Punk rocking is not often associated with the Jehovah's Witnesses, but Russian punk rocker Fyodor Chistyakov has recently said he will not to return to his homeland from the United States.
Chistyakov cited Russia's new ban on the Jehovah's Witnesses, Radio Free Europe reported on its website. He says the religious group has had an excellent influence on him from some troubled days when he was younger.
Russia's Supreme Court ordered the disbanding of the Jehovah's Witnesses on Russian territory on July 17 and the ban came into effect after the court rejected an appeal by the religious group against a ruling in April which declared it to be extremist.
A member of the Jehovah's Witnesses since the mid-1990s, Chistyakov told the Russian newspaper Novaya Gazeta in a telephone interview from New York published on July 31 that he "has no other choice" than to stay in the United States.
"I cannot openly follow my religion [in Russia] now. And that is a trauma itself even when I am not in jail, although incarcerations are taking place already," he was quoted as saying.
Chistyakov is known as Dyadya Fyodor (Uncle Fyodor) and has led the groups Nol (Zero) and the Fyodor Chistyakov Band, and has been on tour in the United States for several months.
Freedom of religion is formally guaranteed in Russia but legislation sets out Orthodox Christianity, Islam, Judaism, and Buddhism as the country's four traditional religions, and smaller denominations frequently face discrimination.
In recent years, there have been a growing number of reports of worshippers at Jehovah's Witnesses congregations being targeted for harassment, Radio Free Europe reported.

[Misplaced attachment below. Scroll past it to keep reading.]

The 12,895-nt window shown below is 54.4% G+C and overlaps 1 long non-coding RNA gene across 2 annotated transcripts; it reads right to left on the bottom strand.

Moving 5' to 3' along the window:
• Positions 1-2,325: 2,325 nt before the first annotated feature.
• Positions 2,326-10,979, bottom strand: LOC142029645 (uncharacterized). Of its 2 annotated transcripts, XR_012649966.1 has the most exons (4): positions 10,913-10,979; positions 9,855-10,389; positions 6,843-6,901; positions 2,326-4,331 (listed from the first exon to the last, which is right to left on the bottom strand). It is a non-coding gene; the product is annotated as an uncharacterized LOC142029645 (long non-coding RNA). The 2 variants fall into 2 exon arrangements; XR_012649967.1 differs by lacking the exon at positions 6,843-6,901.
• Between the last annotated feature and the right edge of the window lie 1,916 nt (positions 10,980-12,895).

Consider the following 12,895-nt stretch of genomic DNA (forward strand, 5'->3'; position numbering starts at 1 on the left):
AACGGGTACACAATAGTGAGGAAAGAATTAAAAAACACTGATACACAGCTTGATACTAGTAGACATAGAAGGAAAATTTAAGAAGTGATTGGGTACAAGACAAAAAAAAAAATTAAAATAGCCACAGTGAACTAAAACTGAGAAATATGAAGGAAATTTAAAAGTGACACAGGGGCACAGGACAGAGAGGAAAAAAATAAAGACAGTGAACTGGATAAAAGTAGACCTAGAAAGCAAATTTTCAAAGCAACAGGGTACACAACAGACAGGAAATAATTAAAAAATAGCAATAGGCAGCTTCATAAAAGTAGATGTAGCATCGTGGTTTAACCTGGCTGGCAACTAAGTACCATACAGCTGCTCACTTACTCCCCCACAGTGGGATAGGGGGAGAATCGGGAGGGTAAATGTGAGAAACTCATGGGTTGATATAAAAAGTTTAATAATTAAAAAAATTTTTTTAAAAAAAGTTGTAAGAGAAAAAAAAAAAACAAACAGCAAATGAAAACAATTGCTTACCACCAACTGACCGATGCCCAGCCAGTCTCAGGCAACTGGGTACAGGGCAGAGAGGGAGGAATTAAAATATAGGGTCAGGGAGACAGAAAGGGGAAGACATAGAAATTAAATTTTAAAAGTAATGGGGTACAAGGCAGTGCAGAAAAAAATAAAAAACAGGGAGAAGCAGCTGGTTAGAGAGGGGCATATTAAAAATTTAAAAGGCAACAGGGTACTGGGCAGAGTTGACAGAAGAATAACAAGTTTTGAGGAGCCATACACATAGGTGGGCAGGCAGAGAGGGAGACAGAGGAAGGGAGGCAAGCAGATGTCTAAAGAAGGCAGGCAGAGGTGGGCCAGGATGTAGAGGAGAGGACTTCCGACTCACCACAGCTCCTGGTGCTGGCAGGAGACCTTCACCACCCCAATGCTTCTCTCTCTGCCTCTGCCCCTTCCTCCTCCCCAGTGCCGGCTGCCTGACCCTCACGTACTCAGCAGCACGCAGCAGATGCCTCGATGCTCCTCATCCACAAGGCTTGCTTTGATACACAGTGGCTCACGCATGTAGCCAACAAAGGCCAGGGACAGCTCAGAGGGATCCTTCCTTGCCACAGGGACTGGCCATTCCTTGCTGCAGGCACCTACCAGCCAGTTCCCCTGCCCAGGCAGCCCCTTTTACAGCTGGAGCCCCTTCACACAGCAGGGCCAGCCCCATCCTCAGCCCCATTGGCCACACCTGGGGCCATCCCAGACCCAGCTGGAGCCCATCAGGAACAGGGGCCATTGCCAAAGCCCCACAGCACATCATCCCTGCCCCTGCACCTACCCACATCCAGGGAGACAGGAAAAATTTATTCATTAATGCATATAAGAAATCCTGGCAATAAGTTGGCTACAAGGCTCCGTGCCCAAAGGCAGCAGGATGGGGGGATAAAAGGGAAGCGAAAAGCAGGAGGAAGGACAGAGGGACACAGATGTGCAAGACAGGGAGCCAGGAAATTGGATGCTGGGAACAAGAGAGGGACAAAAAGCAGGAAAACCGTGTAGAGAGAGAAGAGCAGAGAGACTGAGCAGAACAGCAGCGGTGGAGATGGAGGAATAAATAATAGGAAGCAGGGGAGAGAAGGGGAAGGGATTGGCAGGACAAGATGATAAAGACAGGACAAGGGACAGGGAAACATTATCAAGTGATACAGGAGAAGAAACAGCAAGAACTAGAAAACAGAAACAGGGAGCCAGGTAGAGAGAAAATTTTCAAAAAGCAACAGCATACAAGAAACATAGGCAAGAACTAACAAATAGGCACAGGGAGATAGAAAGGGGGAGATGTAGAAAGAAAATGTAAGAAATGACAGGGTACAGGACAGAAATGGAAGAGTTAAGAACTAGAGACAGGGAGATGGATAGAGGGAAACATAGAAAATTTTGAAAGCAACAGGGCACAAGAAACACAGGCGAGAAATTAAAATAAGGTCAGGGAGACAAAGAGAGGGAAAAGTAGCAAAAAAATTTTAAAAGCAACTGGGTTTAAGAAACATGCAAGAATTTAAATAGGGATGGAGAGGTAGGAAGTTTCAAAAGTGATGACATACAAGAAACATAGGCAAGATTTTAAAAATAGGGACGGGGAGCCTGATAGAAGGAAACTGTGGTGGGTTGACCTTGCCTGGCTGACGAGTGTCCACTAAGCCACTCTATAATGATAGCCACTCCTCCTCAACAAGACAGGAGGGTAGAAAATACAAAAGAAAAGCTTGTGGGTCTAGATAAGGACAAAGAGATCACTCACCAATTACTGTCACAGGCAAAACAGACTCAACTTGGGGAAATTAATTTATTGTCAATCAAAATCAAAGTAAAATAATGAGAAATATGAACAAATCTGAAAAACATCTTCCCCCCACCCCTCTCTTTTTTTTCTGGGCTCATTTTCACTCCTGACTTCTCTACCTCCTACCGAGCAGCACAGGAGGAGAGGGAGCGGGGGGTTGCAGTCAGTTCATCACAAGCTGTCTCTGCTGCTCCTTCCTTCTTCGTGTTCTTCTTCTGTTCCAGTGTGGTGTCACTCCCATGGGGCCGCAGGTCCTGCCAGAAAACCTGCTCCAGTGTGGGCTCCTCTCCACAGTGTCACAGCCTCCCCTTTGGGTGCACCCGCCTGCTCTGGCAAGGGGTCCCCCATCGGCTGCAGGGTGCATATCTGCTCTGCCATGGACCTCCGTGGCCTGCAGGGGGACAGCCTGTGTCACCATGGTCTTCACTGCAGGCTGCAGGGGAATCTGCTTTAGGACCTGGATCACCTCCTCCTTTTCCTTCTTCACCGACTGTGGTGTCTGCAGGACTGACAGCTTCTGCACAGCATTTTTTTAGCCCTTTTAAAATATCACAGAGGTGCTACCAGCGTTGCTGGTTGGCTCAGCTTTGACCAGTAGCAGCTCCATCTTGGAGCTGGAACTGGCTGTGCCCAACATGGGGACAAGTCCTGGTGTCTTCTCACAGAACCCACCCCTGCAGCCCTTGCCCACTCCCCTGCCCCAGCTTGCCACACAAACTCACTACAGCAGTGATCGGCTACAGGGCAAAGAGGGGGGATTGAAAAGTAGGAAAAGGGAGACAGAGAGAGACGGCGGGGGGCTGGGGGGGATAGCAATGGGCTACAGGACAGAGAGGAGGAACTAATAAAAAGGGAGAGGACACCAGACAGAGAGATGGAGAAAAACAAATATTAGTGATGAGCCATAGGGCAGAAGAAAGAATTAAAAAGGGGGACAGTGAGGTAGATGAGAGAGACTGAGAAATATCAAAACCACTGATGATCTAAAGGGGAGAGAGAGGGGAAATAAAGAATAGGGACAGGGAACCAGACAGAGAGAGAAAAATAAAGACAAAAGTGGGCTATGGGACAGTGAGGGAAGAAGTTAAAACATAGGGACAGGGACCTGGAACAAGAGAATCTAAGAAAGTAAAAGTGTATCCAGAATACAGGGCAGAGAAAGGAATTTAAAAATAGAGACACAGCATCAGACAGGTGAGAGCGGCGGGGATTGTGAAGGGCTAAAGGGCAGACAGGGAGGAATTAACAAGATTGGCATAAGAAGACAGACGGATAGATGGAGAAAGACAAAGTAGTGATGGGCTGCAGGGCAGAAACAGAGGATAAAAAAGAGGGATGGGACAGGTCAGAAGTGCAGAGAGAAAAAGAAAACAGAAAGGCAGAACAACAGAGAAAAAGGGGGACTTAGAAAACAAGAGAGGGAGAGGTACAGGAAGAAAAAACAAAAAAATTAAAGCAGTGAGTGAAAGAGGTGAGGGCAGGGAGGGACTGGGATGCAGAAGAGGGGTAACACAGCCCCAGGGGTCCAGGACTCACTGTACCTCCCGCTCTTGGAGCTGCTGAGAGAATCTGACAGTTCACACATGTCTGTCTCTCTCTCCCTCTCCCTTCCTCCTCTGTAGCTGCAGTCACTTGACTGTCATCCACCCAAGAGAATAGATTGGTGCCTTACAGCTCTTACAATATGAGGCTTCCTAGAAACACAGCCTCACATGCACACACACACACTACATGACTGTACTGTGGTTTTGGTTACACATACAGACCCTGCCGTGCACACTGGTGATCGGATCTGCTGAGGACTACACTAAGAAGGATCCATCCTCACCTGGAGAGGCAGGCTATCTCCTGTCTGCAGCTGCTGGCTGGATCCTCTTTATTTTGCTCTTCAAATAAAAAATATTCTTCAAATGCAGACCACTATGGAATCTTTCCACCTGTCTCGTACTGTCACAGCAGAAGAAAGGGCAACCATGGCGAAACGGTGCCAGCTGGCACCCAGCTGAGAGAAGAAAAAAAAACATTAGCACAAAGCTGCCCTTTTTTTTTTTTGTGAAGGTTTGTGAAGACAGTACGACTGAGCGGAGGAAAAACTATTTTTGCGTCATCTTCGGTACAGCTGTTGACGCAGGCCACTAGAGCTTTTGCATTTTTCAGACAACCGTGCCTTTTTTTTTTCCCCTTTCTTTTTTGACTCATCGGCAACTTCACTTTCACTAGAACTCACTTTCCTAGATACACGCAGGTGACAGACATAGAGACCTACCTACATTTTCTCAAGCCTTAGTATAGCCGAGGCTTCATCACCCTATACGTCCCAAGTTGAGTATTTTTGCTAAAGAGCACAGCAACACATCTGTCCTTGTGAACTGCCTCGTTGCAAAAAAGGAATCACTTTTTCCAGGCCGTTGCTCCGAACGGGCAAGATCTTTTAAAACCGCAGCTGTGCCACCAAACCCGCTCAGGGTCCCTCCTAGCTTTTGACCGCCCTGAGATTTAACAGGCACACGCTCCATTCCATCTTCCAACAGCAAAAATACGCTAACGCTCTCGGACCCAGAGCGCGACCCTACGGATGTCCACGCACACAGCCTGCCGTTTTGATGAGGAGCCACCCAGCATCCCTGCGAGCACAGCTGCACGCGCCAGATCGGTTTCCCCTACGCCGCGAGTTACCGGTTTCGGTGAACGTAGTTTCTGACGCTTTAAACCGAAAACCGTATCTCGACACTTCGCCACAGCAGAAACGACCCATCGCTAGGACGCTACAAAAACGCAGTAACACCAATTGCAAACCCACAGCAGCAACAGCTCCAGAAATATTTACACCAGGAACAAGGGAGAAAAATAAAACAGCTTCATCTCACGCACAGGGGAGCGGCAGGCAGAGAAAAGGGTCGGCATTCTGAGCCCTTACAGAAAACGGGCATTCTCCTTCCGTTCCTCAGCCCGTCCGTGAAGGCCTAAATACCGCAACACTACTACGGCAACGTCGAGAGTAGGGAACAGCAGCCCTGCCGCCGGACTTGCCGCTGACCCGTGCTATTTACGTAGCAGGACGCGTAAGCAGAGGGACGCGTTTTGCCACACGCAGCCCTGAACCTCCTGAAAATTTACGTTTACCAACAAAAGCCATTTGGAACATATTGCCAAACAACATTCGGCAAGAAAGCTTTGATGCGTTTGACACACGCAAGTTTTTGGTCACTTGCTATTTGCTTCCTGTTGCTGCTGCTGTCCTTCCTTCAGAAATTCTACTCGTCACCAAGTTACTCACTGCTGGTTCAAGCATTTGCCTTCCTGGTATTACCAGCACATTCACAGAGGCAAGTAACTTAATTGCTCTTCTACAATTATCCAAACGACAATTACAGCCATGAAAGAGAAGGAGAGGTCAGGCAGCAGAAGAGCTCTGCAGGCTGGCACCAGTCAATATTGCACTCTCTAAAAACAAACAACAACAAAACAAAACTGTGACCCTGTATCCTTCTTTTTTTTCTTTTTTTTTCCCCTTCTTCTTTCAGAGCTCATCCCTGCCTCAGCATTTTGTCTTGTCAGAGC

A 2009 documentary called Beware: Jehovah's Witnesses branded Chistyakov "a brainwashed sectarian."
The group Nol was popular in the Soviet Union, and then in its former republics, in the late 1980s and the 1990s.
BORN IN LENINGRAD
Chistyakov was born in 1967 in what was then Leningrad and is now St. Petersburg.
In 1992, while staying at the summer cottage of the well-known rock party-goer Irina Linnik, Chistyakov attacked and wounded her with a knife, the Russian website IC reports.
Subsequently when he was interrogated Chistyakov said he committed the action because she was a witch.
He spent about a year in prison and then was sent for compulsory treatment in psychiatric clinic, where spent one more year.
In 1995, Chistyakov joined the Jehovah Witnesses, which he says rescued him and in 1997, he started his solo career.
Russia's move to ban the activities of Jehovah's Witnesses using anti-extremism legislation in a lawsuit are "extremely worrying" three United Nations human rights experts who condemned the suit, had said in April.
"This lawsuit is a threat not only to Jehovah's Witnesses, but to individual freedom in general in the Russian Federation," the experts said on April 4.
"The use of counter-extremism legislation in this way to confine freedom of opinion, including religious belief, expression and association to that which is state-approved is unlawful and dangerous, and signals a dark future for all religious freedom in Russia," they stressed.
Thomas J. Reese, a Jesuit priest, who is chair of the U.S. Commission on International Religious Freedom, also criticized the Russian action.
"The Russian government's latest actions appear designed to eliminate the legal existence of Jehovah's Witnesses in Russia," he said in a statement.
"If the Supreme Court rules in April that this group is 'extremist' it would mark the first time that Russia legally has banned a centrally-administered religious organization and would effectively criminalize all Jehovah's Witnesses' activity nationwide.